February 27, 2020

Your Vote Counts but Don’t Go Overboard

“There’s a lot of money at stake,” was Israeli journalist Zvika Klein’s instinctive response when I asked him a few weeks ago why we should care about the World Zionist Congress elections. I could almost picture the bigots having a field day: The Jews are having an election over who gets to control a large sum of money. Parties form, activists tire, articles are penned, campaigns are waged — and all for what? For the “billions.” The billions with which — some activists believe — American Jews can truly influence Israeli politics. 

The World Zionist Congress was founded in 1897 by Theodor Herzl. It meets every five years. An adult Jew in the United States can pay a $7.50 ballot fee, sign a statement (“a Jewish, Zionist, democratic and secure State of Israel [is] the expression of the common responsibility of the Jewish people”), and vote. A third of all delegates are American. They have a stake in deciding how to allocate $1 billion annually on programs and organizations, and elect members of organizations such as the Jewish Agency and the Jewish National Fund. 

Most Jews don’t vote in these elections, but some do. And it seems that this year, the hype is more intense than in previous years. More candidates are running and more attention is being paid to the process. “More than double the number of people have voted in half a day than voted in the whole first day in 2015,” American Zionist Movement Executive Director Herbert Block told The Forward. All of it is based on the premise (as American journalist Jonathan Tobin defined it) “that Americans voting in the Zionist Congress election have a chance to influence the decisions … that are vital to Israel and the Jewish future.” Or as Rabbi Jill Jacobs of T’ruah: The Rabbinic Call for Human Rights put it: “This is a way for progressive American Jews to help shape the Israel we want.”

Positive trend. False premise. 

Why the trend is positive is obvious: The more Jews get involved with Jewish institutions, feel that they have a stake in Israel, identify with Zionist causes, the better. Why the premise is false is also quite obvious: Israel’s budget is close to $120 billion. Israel’s GDP is more than $350 billion. You can’t influence decisions that are “vital to Israel” with a few allocations from a total of $1 billion. You can’t “shape the Israel we want” from afar by moving some funds from this to that cause.

It’s nice to see that so many people care about Israel’s policies and behavior, but slightly dangerous.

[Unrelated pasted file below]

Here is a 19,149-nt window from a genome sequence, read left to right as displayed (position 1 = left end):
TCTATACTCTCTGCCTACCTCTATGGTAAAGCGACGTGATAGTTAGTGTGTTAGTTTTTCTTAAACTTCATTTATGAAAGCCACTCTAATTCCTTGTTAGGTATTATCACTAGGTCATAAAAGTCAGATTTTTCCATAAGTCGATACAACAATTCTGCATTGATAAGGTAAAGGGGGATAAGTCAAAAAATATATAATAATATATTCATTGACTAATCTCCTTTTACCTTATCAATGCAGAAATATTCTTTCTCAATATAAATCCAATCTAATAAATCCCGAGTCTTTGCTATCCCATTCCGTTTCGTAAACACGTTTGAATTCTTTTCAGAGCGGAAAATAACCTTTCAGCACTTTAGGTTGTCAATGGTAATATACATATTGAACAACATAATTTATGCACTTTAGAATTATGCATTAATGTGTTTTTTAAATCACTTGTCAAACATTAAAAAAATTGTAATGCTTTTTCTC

Still, it’s nice to see so many organizations try hard to convince their constituency that it is within their power to alter Israel’s policies and behaviors. It’s nice to see that so many people care about Israel’s policies and behavior, but slightly dangerous. Because one day, not far in the future, all these activists and voters suddenly will realize that they were duped into thinking that their vote matters much more than it truly does. And this will make them angry — at Israel — when in fact Israel has no intention of letting the World Jewish Congress define its mission and policy. 

So, if you want to find another reason to get angry at Israel (and I suspect some activists have that goal), by all means, vote in the false hope that this could impact Israel’s security policy or foreign affairs. And as you do, consider the fact that 60% of Israelis surveyed say that when making important decisions, the government of Israel shouldn’t take the opinions of Diaspora Jewry into account. And just to make it clear, this position is shared by majorities among the right and left, and religious and secular Jews. 

However, if you’re looking for other reasons to vote, there is no shortage of those. Vote to show your solidarity with Israel and the Jewish people. Vote to show your solidarity with the Zionist dream. Vote to have your vision of Zionism on the shared table. Vote to demonstrate that Jewishness has many varieties. Vote to have your representatives engage with representatives who have other views. Convince them or get convinced by them. Vote not because you want Israel to change but rather because you want Israel to remain what it is: The expression of Jewish nationality, the fulfilment of many generations’ dreams, the success story of the century.


Shmuel Rosner is senior political editor. For more analysis of Israeli and international politics, visit Rosner’s Domain online.